By Mark Bland, Partner
If you haven’t figured out how you will be dealing with FATCA – time is almost up. FATCA is an account reporting regime which will affect nearly every Australian managed fund and custodian. Even if you do not have account holders who are U.S. persons, you will need to consider how you’re going to deal with FATCA.
FATCA is an account reporting regime which requires reporting on the details of financial accounts of U.S. persons (individuals, partnerships, corporations and trusts) to the Australian Tax Office (ATO) and, ultimately, the U.S. Internal Revenue Service (IRS).
If you are a managed fund or custodian, and are not otherwise exempted, FATCA requires you to:
- Register with the IRS;
- Undertake due diligence on account holders (new and existing) to determine whether they are held by U.S. persons; and
- Submit annual reports to the ATO in relation to the accounts held by U.S. persons which contain information regarding certain types of income and transactions.
IRS registration began on 1 January 2014. FATCA also applies to depository institutions and insurance companies.
Which Managed Funds and Custodians will be affected by the regime?
FATCA will apply to the majority of managed funds and custodians.
For managed funds, FATCA will apply to you if you do any of the following for, or on behalf of, a customer:
- Individual or collective portfolio management
- Trading in money market instruments, foreign exchange, interest rate and index instruments, transferable securities (e.g. shares and bonds), or commodity futures trading
- Investing, administering or managing funds or money on behalf of other persons
An exemption may apply if you merely provide financial advice.
For custodians, FATCA will apply to you if you generate 20% of gross income (averaged over a 3 year period) from custodian services.
Is there a way to avoid FATCA?
There are a number of exclusions and exemptions which may apply so that you can avoid FATCA. An exclusion which is particularly relevant to managed funds and custodians is the exclusion for financial institutions with a local client base. For this exclusion to apply, a number of requirements must be met which include:
- 98% of your accounts must be held by Australian or New Zealand residents (by value)
- You need to hold an AFSL or be authorised by an AFSL holder
- You must not target customers outside of Australia
- You must be currently required to report on, or withhold tax, for Australian residents
- You must not have a fixed place of business outside of Australia
- You must adopt policies and procedures, beginning on 1 July 2014, which:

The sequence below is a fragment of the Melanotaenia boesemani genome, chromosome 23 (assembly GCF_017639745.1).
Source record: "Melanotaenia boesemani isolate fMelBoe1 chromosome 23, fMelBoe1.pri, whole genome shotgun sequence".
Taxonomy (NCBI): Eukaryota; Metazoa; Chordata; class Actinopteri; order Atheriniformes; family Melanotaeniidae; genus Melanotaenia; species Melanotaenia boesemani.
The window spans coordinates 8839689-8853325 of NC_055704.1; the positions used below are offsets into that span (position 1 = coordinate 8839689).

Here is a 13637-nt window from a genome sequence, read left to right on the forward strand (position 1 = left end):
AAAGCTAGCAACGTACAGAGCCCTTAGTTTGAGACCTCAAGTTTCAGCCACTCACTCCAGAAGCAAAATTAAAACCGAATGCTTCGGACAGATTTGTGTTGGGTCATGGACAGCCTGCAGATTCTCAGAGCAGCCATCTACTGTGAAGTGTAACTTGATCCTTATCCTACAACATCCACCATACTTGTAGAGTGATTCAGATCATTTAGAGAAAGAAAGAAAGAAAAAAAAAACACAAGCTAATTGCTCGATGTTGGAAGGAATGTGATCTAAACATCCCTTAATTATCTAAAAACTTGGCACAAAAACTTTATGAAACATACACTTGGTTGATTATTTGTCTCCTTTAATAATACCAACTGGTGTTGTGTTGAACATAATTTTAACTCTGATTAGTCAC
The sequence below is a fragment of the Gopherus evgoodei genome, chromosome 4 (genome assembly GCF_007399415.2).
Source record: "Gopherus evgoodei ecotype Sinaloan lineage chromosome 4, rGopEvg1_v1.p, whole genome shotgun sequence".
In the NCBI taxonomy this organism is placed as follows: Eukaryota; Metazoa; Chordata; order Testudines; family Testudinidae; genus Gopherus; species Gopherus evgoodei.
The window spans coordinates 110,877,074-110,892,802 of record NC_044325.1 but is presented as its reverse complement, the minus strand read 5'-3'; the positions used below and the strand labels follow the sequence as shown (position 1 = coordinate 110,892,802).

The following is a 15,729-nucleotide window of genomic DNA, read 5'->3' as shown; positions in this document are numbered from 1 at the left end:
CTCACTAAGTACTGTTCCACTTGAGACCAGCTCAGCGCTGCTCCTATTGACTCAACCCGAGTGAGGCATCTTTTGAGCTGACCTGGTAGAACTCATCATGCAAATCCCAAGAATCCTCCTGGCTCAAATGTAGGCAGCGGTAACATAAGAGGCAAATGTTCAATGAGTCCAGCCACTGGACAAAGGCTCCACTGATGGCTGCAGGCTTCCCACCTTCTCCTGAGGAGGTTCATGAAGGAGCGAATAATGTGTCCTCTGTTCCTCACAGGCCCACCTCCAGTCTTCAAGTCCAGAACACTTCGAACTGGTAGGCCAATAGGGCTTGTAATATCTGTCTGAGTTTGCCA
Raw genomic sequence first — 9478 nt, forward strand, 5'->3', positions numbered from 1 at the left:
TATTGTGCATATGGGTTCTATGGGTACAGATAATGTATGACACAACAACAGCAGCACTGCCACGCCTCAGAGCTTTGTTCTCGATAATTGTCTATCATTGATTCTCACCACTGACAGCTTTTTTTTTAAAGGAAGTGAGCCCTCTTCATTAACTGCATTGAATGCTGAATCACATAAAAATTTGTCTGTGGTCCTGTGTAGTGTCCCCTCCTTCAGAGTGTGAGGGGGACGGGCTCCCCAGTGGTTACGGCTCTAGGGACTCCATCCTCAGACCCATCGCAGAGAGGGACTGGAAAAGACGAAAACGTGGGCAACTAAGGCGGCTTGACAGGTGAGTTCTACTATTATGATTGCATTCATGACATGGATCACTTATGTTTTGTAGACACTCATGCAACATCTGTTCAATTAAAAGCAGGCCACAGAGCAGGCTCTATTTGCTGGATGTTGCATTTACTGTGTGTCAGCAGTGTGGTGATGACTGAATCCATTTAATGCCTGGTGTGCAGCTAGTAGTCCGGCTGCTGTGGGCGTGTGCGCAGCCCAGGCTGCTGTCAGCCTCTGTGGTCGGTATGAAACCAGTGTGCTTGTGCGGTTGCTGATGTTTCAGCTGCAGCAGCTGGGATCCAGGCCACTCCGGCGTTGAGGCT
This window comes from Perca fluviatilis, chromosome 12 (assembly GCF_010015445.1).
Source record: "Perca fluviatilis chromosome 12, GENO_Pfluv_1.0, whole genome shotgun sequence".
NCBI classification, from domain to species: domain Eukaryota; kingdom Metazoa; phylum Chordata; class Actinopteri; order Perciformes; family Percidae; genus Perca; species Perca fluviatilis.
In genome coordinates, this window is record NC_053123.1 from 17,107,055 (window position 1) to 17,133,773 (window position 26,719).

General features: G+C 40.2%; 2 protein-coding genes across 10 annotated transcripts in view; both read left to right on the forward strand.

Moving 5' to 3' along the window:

- Prevent you from having account holders who are Nonparticipating Financial Institutions (Nonparticipating Financial Institutions is discussed further below);
- Monitor whether you open or maintain an account for a U.S. person who is not an Australian resident (and other specified persons); and
- If your monitoring procedures identify such accounts, you must close the account or elect to comply with and implement FATCA.
- For pre-existing accounts, you must conduct due diligence to ensure you do not have or close accounts held by U.S. persons who are not residents of Australia
- You must not discriminate against opening accounts for individuals who are U.S. persons who are residents of Australia
So I think I might be caught – what now?
If you think you may be caught by FATCA, you should seek advice to confirm this and on whether an exclusion may apply to your circumstances. You may also need advice on developing a strategy for complying with FATCA.
If FATCA applies to you, you should have already registered with the IRS. You should have also implemented procedures which will enable you to make your first report on 30 June 2015.
On 30 June 2015 you will need to report on high value U.S. reportable accounts which exceed US$1 million. In subsequent years, you will need to report on lower value U.S. reportable accounts with a balance between US$50,000 and US$1 million.
What happens if I ignore FATCA?
If you do not comply with FATCA when it applies to you, you will be potentially liable to 30% U.S. withholding tax on payments to you from U.S. sources.
It is also possible for FATCA to affect your relations with other Australian financial institutions if you are deemed to be a Nonparticipating Financial Institution.
You may be deemed to be a Nonparticipating Financial Institution if the ATO receives a notice of your significant non-compliance from the IRS and you do not resolve the non-compliance within a period of 18-months. Examples of significant non-compliance include:
- Repeated failure to lodge a report or repeated late lodgement;
- Failure to register;
- Ongoing or repeated failure to supply accurate information or establish appropriate governance or due diligence processes; or
- Intentional or negligent provision of incorrect information or omission of required information.
FATCA compliant financial institutions must report on payments made to Nonparticipating Financial Institutions to the ATO, in addition to reporting on U.S. reportable accounts. In addition, if a financial institution is relying on the exclusion for financial institutions with a local client base as explained above, their procedures may prevent opening accounts for Nonparticipating Financial Institutions.
If you ignore FATCA and you are an AFSL holder, you will also need to consider whether this is in breach of your general obligation to provide financial services efficiently, honestly and fairly.
The above explanation simplifies the application of FATCA. You should not act on the above explanation without seeking legal advice.
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